5 simple ways to motivate your people

By Tiina Huttu
28.11.2016
Agile HR, Business & leadership,

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Studies show that motivation predicts success better than intelligence, ability or salary. A motivated employee is a productive employee – and a happy one too. That’s why the most critical task leaders have is to motivate their people.

Employees need ownership, influence and responsibility over their work. It’s easier to stay motivated if you feel like you are turning the wheel, not just sitting along for the ride.

It’s also impossible to adhere to a common goal without shared values and a sense of participating on your own terms.

Motivation needs to be ignited on the inside. The tough duty of a leader is to start the fire. And here’s how you do it in five simple steps.

1. Tell a story
Great leaders have always been wise storytellers, inspiring people to act by giving them a reason to do so. Our brain digests meanings from stories infinitely better than from facts or numbers.

Some researchers even claim that a winning job culture resembles a cult: a shared belief or a provocative idea connects the employers on an emotional level. A cult-like culture is created by sharing stories. Stories open the path to emotions and emotions are the key to changing behaviour.

2. Be human about it
It’s easy to share a story in an old, single-family run business, where most people have known each other for years. However, even multi-national corporations need a face in order for employees to empathise with and commit to the company. People are much more likely to take a story to their hearts, when it’s coming from a real person instead of a PowerPoint slide.

3. Celebrate success
Being rewarded is good for motivation. However, an external award only inspires to compete for a prize and doesn’t really add drive towards the work itself.  The most effective way to engage employees is to pay attention to their progress and to enable them to reach the goals that have been set together.

Nothing builds dedication quite like seeing the results of your own work. Management and team-leaders should help the whole workplace to see the fruits of their labour and to make sure that even smaller achievements get the attention they deserve. Recognising all the milestones that have already been reached builds determination. It’s therefore better to regularly toast small wins rather than just occasionally celebrating big wins.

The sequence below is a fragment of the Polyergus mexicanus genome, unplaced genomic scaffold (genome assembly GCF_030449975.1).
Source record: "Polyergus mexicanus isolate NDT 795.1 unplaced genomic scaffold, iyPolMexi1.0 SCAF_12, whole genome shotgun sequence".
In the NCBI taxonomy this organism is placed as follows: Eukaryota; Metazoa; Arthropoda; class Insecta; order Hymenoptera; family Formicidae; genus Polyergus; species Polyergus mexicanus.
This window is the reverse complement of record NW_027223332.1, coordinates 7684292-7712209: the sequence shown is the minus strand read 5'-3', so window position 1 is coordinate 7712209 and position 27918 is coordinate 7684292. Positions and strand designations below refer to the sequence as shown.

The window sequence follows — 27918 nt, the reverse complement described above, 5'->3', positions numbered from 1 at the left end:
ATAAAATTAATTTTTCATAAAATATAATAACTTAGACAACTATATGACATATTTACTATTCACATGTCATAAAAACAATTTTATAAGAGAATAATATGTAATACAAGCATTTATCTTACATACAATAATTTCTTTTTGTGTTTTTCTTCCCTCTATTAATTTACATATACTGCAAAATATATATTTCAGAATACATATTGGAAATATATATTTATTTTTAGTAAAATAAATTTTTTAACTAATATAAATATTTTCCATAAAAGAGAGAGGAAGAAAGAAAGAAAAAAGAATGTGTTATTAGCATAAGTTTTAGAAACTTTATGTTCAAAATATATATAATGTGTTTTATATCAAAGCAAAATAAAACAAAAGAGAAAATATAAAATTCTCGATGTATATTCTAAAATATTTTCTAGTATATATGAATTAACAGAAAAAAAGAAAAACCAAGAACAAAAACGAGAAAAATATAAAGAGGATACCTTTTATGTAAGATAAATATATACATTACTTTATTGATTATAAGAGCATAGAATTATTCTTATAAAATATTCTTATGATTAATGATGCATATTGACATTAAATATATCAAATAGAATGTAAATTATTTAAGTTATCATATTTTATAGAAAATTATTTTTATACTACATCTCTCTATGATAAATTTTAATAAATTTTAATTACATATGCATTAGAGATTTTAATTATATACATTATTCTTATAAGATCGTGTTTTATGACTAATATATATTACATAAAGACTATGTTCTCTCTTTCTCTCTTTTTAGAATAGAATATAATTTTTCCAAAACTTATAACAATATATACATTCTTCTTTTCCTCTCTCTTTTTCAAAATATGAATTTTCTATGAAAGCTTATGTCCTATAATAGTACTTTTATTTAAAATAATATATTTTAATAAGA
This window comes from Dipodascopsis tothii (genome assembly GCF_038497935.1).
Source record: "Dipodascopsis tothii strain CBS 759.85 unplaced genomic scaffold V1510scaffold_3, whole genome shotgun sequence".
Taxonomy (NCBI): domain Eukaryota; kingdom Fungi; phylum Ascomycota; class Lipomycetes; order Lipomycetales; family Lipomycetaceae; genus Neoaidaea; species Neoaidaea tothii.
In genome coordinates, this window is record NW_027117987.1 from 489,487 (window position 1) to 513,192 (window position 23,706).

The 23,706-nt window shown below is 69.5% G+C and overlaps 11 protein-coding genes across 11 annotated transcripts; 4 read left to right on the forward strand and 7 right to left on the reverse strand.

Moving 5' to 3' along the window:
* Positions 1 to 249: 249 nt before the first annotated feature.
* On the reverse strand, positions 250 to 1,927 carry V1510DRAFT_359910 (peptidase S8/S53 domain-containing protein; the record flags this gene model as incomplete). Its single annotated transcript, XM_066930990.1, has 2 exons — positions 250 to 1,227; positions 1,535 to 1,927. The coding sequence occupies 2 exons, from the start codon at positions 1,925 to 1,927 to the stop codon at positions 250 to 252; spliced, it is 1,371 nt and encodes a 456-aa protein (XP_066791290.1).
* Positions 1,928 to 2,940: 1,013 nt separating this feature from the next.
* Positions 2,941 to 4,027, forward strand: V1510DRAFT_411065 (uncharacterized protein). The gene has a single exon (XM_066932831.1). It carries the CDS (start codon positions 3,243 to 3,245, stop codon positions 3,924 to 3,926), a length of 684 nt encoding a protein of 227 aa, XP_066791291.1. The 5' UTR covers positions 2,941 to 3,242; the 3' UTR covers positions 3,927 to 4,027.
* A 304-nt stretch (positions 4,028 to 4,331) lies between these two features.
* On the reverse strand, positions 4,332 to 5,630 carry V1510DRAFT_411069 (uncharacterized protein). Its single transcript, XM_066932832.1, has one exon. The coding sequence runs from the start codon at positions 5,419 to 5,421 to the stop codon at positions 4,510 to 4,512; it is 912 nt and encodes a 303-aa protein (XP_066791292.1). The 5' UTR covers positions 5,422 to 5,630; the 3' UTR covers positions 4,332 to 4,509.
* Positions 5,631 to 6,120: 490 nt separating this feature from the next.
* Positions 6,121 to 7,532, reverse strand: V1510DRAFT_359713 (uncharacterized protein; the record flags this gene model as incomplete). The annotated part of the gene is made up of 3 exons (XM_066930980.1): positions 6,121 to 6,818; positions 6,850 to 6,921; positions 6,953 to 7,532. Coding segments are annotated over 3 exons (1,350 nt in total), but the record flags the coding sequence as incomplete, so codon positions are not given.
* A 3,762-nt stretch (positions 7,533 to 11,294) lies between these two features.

4. Have faith in development
When employees are satisfied, they see goals as challenges and trust that they can find ways to overcome them. If work is too easy, people get bored. On the other hand, feeling helpless is discouraging and paralyzing. The joy of working is the result of having just the right amount of mastery.

To overcome challenges, it helps if employees maintain a positive attitude towards development. Employees who believe they can develop will strive and persevere. That’s why the whole company should nurture a positive attitude towards development and not classify employees based on their current skills and abilities.

5. Dont play the blame game
The responsibility on motivation ultimately belongs to employees themselves. Neither the employee nor the employer should be blamed for a loss of motivation. If the employee’s personality or values conflict heavily with the values of the workplace or the employee cannot see the meaning in their work, a smart employee will seek opportunities elsewhere. After all, the world is full of powerful stories.   


In our blog series of employee motivation, we’ve been previously sharing tips to identify your employees’ motivation, and telling about the importance of bringing love into HR and your organisation. This is the final post of the blog series.

Author

Tiina Huttu
Neurobiologist & science journalist

Tiina Huttu is a neurobiologist and science journalist with her special expertise in brains. She’s been working at the Finnish Science journal, the Finnish Medical Journal and researching the brain development at Helsinki University. Tiina thrives on the complex series of questions of how we grow, thus who we are, whom we can become, and how to do we know what to want.

Tiina Huttu
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